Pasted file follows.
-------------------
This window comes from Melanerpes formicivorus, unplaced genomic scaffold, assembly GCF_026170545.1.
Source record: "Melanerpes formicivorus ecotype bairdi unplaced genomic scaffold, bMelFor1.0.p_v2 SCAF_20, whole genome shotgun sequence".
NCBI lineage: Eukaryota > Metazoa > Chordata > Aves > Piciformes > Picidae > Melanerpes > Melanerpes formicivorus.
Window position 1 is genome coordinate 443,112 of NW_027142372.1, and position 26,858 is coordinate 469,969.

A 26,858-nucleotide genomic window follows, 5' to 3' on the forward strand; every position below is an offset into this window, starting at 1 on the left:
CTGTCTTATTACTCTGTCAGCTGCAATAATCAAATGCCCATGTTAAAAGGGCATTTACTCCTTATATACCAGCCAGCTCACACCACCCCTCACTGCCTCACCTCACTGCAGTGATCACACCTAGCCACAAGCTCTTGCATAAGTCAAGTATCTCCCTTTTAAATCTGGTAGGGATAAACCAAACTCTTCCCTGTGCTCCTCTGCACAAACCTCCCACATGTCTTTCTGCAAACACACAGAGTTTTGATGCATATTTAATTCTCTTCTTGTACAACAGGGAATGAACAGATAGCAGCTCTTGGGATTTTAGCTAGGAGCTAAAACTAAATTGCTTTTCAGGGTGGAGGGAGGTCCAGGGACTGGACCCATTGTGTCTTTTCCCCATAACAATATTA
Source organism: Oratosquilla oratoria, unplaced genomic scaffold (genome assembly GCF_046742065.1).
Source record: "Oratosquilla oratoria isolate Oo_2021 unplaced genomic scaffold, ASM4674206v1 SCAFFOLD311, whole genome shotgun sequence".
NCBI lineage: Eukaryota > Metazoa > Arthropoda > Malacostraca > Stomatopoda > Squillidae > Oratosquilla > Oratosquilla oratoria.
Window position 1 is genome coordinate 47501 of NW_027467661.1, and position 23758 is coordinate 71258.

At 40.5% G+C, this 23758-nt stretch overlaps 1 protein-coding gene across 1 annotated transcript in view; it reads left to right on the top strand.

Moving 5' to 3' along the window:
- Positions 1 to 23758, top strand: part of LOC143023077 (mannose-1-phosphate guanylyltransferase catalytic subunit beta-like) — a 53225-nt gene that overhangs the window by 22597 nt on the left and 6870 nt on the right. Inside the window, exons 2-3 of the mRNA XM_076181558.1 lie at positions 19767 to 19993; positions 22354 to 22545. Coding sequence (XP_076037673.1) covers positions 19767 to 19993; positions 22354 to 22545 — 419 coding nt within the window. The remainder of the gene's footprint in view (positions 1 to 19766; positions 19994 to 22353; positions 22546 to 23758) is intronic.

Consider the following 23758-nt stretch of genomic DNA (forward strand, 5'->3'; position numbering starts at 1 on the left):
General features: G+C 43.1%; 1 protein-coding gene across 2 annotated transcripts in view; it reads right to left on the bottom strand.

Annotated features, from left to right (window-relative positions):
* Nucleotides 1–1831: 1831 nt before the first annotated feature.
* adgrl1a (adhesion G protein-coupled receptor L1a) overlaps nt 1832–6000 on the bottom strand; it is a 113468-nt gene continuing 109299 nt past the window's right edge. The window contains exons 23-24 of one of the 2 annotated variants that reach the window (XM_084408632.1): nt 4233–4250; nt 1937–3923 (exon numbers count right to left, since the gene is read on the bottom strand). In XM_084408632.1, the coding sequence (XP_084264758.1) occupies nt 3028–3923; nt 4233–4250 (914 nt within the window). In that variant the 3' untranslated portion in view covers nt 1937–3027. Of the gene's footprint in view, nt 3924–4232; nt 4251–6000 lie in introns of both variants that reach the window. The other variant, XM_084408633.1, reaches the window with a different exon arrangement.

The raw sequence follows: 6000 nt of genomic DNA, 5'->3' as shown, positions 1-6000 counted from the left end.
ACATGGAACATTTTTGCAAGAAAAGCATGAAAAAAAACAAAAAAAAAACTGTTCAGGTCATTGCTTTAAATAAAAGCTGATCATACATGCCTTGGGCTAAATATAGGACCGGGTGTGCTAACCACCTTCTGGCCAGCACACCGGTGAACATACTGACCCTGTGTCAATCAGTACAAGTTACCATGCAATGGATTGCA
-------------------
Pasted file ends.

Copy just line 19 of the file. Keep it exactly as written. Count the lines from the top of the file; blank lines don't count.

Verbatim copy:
The raw sequence follows: 6000 nt of genomic DNA, 5'->3' as shown, positions 1-6000 counted from the left end.